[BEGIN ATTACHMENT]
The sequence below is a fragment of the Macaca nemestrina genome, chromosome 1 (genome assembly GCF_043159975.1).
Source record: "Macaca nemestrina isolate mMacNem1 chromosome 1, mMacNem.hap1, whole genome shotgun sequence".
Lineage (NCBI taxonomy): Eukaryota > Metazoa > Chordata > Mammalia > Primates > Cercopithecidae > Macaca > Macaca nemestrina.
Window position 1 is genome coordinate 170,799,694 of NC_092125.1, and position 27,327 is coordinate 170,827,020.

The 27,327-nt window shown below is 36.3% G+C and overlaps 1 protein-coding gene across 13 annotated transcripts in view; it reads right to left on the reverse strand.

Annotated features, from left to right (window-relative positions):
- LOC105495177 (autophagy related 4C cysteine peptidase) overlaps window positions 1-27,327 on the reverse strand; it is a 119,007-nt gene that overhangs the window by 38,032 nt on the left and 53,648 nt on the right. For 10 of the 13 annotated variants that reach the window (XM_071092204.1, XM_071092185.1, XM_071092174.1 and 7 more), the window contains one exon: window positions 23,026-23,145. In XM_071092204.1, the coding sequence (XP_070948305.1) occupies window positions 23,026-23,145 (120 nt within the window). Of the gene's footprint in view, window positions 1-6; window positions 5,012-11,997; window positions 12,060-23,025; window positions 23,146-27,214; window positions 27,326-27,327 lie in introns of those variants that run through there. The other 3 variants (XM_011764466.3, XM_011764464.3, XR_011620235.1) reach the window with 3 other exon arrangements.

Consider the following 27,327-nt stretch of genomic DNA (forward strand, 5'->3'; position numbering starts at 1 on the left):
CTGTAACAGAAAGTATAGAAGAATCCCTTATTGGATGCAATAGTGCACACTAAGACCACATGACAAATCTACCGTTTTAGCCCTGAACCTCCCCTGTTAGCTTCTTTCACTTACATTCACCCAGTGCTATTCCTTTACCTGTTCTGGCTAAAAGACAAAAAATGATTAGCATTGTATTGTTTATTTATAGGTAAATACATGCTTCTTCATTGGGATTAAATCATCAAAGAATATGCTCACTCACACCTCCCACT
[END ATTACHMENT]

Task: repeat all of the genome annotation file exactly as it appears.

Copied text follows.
The sequence below is a fragment of the Macaca nemestrina genome, chromosome 1 (genome assembly GCF_043159975.1).
Source record: "Macaca nemestrina isolate mMacNem1 chromosome 1, mMacNem.hap1, whole genome shotgun sequence".
Lineage (NCBI taxonomy): Eukaryota > Metazoa > Chordata > Mammalia > Primates > Cercopithecidae > Macaca > Macaca nemestrina.
Window position 1 is genome coordinate 170,799,694 of NC_092125.1, and position 27,327 is coordinate 170,827,020.

The 27,327-nt window shown below is 36.3% G+C and overlaps 1 protein-coding gene across 13 annotated transcripts in view; it reads right to left on the reverse strand.

Annotated features, from left to right (window-relative positions):
- LOC105495177 (autophagy related 4C cysteine peptidase) overlaps window positions 1-27,327 on the reverse strand; it is a 119,007-nt gene that overhangs the window by 38,032 nt on the left and 53,648 nt on the right. For 10 of the 13 annotated variants that reach the window (XM_071092204.1, XM_071092185.1, XM_071092174.1 and 7 more), the window contains one exon: window positions 23,026-23,145. In XM_071092204.1, the coding sequence (XP_070948305.1) occupies window positions 23,026-23,145 (120 nt within the window). Of the gene's footprint in view, window positions 1-6; window positions 5,012-11,997; window positions 12,060-23,025; window positions 23,146-27,214; window positions 27,326-27,327 lie in introns of those variants that run through there. The other 3 variants (XM_011764466.3, XM_011764464.3, XR_011620235.1) reach the window with 3 other exon arrangements.

Consider the following 27,327-nt stretch of genomic DNA (forward strand, 5'->3'; position numbering starts at 1 on the left):
CTGTAACAGAAAGTATAGAAGAATCCCTTATTGGATGCAATAGTGCACACTAAGACCACATGACAAATCTACCGTTTTAGCCCTGAACCTCCCCTGTTAGCTTCTTTCACTTACATTCACCCAGTGCTATTCCTTTACCTGTTCTGGCTAAAAGACAAAAAATGATTAGCATTGTATTGTTTATTTATAGGTAAATACATGCTTCTTCATTGGGATTAAATCATCAAAGAATATGCTCACTCACACCTCCCACT